That cladding choice was the range of fibre cement boards by . The look of the different finishes are great, with the ones appealing to us most being the wood-look finishes. We found ourselves once again being able to beat a common quandary: we could now have a surprisingly authentic wood-look for our cladding, with literally none of the on-going maintenance or wear issues that wood cladding comes with. In fact, Territory panels go a big step further with the use of what they call ‘NichiGuard’: a self-cleaning coating where silica particles in the finish absorb water molecules from the air and form a protective film on the surface, so that dirt doesn't attach directly to the panel, but washes away when it rains.
So rather than any on-going time consuming and expensive oiling or painting regimes that many other cladding options (particularly wood ones) come with, the Territory boards at most need a wash down with a hose once a year to get any sections the rain doesn't reach. That, together with the durability and long life-cycle of fibre-cement as a material in itself, and it’s great R-value for a cladding, made this cladding choice a very good one for what we were trying to achieve.
In the build schedule the rammed earth walls came very early (the first thing to be done after the slab itself), with the cladding installed during the later half of the build, and the flooring going down near the final fit-out stage.
The installation of the rammed earth walls was a joy to watch. An appropriate earth mix is loaded into formwork, then pounded by a hand-held rammer until it ‘rings’ (having pretty much turned to stone).
Depending on the size of a job, from single walls to full houses, rammed earth installations are often done in teams of two or more people. For our job, Dave Lovell was quite literally a one-man army, with seemingly endless energy and a depth of professionalism to go with it. Within just a couple of days we had magnificent-looking rammed earth walls reaching up from our slab. They were quite a sight to behold, made even more impressive with the knowledge that there are examples of rammed earth structures around the world that are thousands of years old - if anything about our house was going to stand the test of time it was going to be these living room walls!
When it came time for the cladding, it was important for our builders to read the instruction manual to become familiar with the installation procedure for the product. Cemintel notes that there will be a small learning curve on the first day or two, which is usually made up for with what they say is essentially a fairly easy-to-install product.
The logistics of organising the HeatWood flooring installation during the fit-out needed thought in terms of which bits of the fit-out were best done before the flooring and which bits after. When the ECO Timber Group team arrived to do the installation, they did so with a very gratifying amount of attention-to-detail and professional pickiness that I found confidence inspiring (there’s nothing like a tradesman that will do as good a job for you as they would for themselves).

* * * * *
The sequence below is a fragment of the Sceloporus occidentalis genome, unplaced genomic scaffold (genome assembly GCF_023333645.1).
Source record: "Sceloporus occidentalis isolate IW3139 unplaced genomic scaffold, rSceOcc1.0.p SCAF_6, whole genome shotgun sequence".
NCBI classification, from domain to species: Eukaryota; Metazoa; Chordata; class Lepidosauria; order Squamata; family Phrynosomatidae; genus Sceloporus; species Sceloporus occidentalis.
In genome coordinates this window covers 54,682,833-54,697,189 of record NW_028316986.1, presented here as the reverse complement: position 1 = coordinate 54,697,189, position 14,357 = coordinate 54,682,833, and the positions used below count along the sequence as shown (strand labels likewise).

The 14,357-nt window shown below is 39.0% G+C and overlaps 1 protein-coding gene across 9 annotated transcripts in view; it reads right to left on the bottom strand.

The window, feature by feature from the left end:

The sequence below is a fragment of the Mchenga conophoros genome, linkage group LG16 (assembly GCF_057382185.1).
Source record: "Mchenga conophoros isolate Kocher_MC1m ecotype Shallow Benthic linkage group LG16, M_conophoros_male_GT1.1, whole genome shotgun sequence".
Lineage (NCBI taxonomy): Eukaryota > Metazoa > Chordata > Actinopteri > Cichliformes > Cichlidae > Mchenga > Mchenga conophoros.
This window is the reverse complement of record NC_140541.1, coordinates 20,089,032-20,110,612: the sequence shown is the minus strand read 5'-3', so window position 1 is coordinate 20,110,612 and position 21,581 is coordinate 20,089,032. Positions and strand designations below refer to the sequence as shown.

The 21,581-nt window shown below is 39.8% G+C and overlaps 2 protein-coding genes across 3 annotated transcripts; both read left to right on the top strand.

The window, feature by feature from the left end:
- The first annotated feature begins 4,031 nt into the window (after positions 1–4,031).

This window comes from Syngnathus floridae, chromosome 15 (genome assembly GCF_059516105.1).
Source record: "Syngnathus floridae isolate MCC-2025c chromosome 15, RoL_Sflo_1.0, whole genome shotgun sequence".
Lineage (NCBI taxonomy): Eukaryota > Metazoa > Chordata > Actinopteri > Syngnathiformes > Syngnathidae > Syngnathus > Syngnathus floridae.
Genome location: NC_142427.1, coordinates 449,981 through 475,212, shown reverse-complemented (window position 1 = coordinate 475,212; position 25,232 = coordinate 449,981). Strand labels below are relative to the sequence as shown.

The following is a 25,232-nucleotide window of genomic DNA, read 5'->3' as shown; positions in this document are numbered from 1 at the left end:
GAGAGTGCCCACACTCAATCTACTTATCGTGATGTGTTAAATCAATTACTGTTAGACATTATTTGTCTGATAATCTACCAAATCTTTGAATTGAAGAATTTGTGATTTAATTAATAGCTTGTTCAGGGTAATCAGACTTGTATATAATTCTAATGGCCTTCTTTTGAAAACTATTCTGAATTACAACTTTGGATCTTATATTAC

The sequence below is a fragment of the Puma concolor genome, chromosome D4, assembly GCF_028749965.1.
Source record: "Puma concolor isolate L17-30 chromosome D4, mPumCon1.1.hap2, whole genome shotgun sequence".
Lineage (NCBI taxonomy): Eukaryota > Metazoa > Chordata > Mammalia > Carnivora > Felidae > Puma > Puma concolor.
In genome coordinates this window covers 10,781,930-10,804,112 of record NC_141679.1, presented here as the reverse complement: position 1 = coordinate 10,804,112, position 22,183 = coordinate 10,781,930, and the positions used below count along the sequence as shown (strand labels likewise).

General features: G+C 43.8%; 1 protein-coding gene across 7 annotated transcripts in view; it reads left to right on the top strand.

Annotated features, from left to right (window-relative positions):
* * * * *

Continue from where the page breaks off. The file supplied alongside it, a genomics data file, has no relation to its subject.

OUR THOUGHTS ON COMPLETION
With regard to aesthetics, it’s often hard to know from small samples of things like flooring, cladding and rammed earth how things will actually end up looking en masse, so we were quite relieved to see that our choices really did blend well together, achieving the naturalistic palette of tones and textures that we were after.
With regards to performance of those three elements (i.e. the internal thermal mass of the connected floor boards and slab combination; the internal thermal mass of the rammed earth living room walls; and the R-value of the cladding) it would only be by moving in that we’d find out if they did their job in the expected temperature stability of the house.
OUR EXPERIENCE SO FAR
The house design works marvellously, keeping internal temperatures generally in a very comfortable 18-26 degree range year round (see - 'Our Experience So Far’ - for more detail), meaning the design elements are working as intended. It’s great to know that our careful choices have had such a positive impact on the energy efficiency of our house.
And the aesthetics must be working too: we get many positive comments about the look of the cladding and our floors, and particularly the beautiful rammed earth living room walls, which add such a naturalistic and attractive signature look to our main living area.
OUR TIPS AND ADVICE SUMMARY
- Understanding how passive solar design works can help greatly in materials choice (and once again, the information on and found on the site is as impressive as it is readable).
- I found spreadsheets an invaluable tool to compare side-by-side different aspects (R-values, heat capacities, prices, etc etc) of various choices.
- We are very happy with our inclusion of , the , and . These material choices have enhanced the effectiveness of our passive solar house design.